Before I delve into the city that is Medellín, I first have a few more things to clarify about Colombia and it’s inhabitants and add to the list of things that are unique, different, or annoying aquí:
—The internet places here in Colombia all close by 7 every day, and none are open on Sundays. It’s like, how I am supposed to post insomniac creative scribblings in the middle of the night? And what’s up with Sundays, anyway? Is it ungodly to surf the net? C’mon, the boot store is open on Sunday! It really makes me miss Perú, where there was always a late night cheap internet place on every corner—even in the middle of the fucking Amazon jungle! You could only get there by boat or by plane, and yet you could duck into an internet spot around the main plaza in the middle of the night after dancing to cumbia and getting your drink on! And yet in a major fucking city you can’t find anywhere to do a late night post! And in smaller cities like Santa Marta they even close for fucking siesta time! . . . . Ahem.
—Just a side note on Cartagena: if you are ever there, do yourself a favor and desayunar at Mila. It’s this fancy little yuppie pastry place (right next to El Bistro) that serves heavenly hot chocolates and cappucinos, and they also serve the best damn pancakes you may ever eat. These ain’t your mama’s pancakes, neither—I don’t know what the hell they are, but they are served up hot with cream and blackberry jam and syrup, and you will never have a better breakfast anywhere else in Colombia.
—The tinto dudes. These guys are great. They walk around everywhere (especially in Cartagena) slinging carafes of tinto, chocolate, and café con leche. They hop on the buses and proffer their goods, sometimes with homemade sanduches (sandwiches). All you need to do is shout out tinto, and one will appear out of thin air and pour out the hot liquid into a miniature plastic cup for a few pesitos. Even at 5 in the morning, when we were on a taxi on our way to the bus station, we saw these tinto guys walking about everywhere. People really need their little shots of tinto here.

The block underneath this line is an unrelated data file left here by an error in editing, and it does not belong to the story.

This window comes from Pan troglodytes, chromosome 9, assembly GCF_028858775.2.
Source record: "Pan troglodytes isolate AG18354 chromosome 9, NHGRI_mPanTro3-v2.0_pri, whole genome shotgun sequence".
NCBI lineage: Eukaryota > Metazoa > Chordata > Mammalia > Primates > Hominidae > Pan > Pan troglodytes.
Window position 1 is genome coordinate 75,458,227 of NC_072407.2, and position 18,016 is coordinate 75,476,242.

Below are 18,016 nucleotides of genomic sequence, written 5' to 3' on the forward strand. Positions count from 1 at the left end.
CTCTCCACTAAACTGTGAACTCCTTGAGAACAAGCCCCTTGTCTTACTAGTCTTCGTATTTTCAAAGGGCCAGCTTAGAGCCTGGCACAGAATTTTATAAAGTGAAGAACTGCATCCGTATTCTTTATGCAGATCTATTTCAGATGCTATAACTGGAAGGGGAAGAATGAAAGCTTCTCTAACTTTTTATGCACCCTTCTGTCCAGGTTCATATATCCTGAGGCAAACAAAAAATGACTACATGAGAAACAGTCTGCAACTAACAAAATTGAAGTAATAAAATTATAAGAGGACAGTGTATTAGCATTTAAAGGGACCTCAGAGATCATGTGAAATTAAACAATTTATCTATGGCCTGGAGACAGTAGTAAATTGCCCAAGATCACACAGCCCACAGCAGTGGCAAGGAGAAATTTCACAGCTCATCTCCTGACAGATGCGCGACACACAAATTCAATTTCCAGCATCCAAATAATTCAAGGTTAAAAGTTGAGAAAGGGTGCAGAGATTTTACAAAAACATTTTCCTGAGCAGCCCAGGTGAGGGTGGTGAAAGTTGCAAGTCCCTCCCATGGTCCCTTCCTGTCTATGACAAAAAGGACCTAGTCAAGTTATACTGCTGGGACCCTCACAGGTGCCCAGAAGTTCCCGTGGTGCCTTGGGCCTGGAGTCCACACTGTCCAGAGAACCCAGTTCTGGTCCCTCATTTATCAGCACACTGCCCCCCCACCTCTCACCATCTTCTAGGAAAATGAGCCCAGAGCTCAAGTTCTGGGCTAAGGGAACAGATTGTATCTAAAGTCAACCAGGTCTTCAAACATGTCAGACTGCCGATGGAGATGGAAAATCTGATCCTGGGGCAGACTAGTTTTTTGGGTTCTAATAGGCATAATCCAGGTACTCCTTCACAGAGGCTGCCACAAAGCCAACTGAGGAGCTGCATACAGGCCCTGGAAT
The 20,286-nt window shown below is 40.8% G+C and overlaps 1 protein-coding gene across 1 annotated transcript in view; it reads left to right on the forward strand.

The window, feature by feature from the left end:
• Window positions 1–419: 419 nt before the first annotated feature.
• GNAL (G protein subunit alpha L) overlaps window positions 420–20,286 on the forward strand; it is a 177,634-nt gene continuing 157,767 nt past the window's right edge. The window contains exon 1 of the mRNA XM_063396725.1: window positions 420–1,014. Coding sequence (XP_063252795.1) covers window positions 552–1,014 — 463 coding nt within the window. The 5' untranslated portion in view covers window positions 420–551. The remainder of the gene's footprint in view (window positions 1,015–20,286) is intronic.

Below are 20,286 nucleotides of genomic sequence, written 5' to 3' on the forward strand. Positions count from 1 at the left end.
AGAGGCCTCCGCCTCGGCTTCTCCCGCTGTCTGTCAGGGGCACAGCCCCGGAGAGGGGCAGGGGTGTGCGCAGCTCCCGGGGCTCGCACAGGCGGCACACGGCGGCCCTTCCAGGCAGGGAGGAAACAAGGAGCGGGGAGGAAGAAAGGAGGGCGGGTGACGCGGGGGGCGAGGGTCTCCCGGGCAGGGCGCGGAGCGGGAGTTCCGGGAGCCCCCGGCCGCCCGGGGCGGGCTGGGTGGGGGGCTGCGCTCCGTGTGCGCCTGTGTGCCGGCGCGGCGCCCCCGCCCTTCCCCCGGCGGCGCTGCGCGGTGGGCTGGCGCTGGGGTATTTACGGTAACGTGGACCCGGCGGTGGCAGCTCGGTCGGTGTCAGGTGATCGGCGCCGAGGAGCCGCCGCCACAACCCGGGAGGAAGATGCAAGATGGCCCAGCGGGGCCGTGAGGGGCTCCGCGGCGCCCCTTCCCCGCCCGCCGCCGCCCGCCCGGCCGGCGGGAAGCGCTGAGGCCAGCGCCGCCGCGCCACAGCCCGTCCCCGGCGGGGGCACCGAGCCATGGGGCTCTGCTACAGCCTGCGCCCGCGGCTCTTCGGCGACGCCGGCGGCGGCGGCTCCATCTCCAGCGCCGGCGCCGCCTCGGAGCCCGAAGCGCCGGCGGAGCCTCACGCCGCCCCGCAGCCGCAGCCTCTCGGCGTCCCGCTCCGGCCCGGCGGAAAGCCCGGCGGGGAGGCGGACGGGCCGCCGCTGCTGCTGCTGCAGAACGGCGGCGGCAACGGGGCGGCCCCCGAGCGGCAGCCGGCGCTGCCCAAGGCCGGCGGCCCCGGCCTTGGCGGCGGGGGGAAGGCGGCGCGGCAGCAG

—Arepas. Arepas are these pancake looking things made out of maíze dough and fried with some butter. They are everywhere in Colombia, and they aren’t good. I’m sorry Colombianos, but these little wafers are just pretty damn bland and tasteless, and I have trouble understanding why they are served with every friggin’ meal. I mean, I know that Colombianos love them their white bread and all, but let’s move on from the arepa thing, huh? Let’s try us some wheat breads, maybe, something with raisins, perhaps, or nuts, or something other than bland tasteless dry fried shit!
—Which leads me to my next one: fried shit. Fried snacks are a way of life here. Which means that it segways quite naturally into the acceptance in general of the ubiquitous comidas rapidas (which god forbid if you actually advertised them as such in the States). Here they proudly advertise their presentation of nutritionally deficient foods on their restaurant sign.
—The ATMs, or cajero automaticos, ask you for donations to some children’s charity everytime you withdraw money. It kind of takes you aback at first, and then you just get used to it.
—One last thing on Cartagena before I’m done with it: another aspect of our lovely mildew infested room there was that the ceiling fan was located directly above our head. As in, if you stretched up your arms, your hands would get promptly chopped off. This provided a source of worry and stress in the comfort of my own room, as I had to constantly be aware of not standing on the bed, or putting my arms up when I pulled my shirt over my head, etc. This was further compounded by the fact that these fans are terrifying in general in these old run-down hostals, as they squeak menacingly from side-to-side at high speeds and appear to be ready to fly down directly towards you once they’ve freed themselves from their temporary loose installments.
—There are two places that you are guaranteed to find in any well-to-do neighborhood in Colombia, in any city: 1) a Juan Valdez café, generally situated around the nicest, most expensive plaza (think Starbucks of Colombia); 2) a Crepes and Waffles restaurant. Guaranteed. I’m not complaining, by the way, as we have spent many a happy afternoon beating the heat in the air conditioned cool of a Juan Valdez café. I’ve done at least half of my Life Divine reading there. Thank god for yuppie franchises!
—One last thing: we’re both learning the concept of restraint and sharing when it comes to ordering food. It’s occurred all too often now that we each order a dish and are unable to finish even a 1/3 of what we’re given, and thus made to feel like fat, wasteful Americans. We now share many dishes, and all deserts. I am hoping that we will continue this practice upon our return to the States. Instead of taking shit home in a doggie bag, we’ll finish a whole plate between the two of us, for half the price.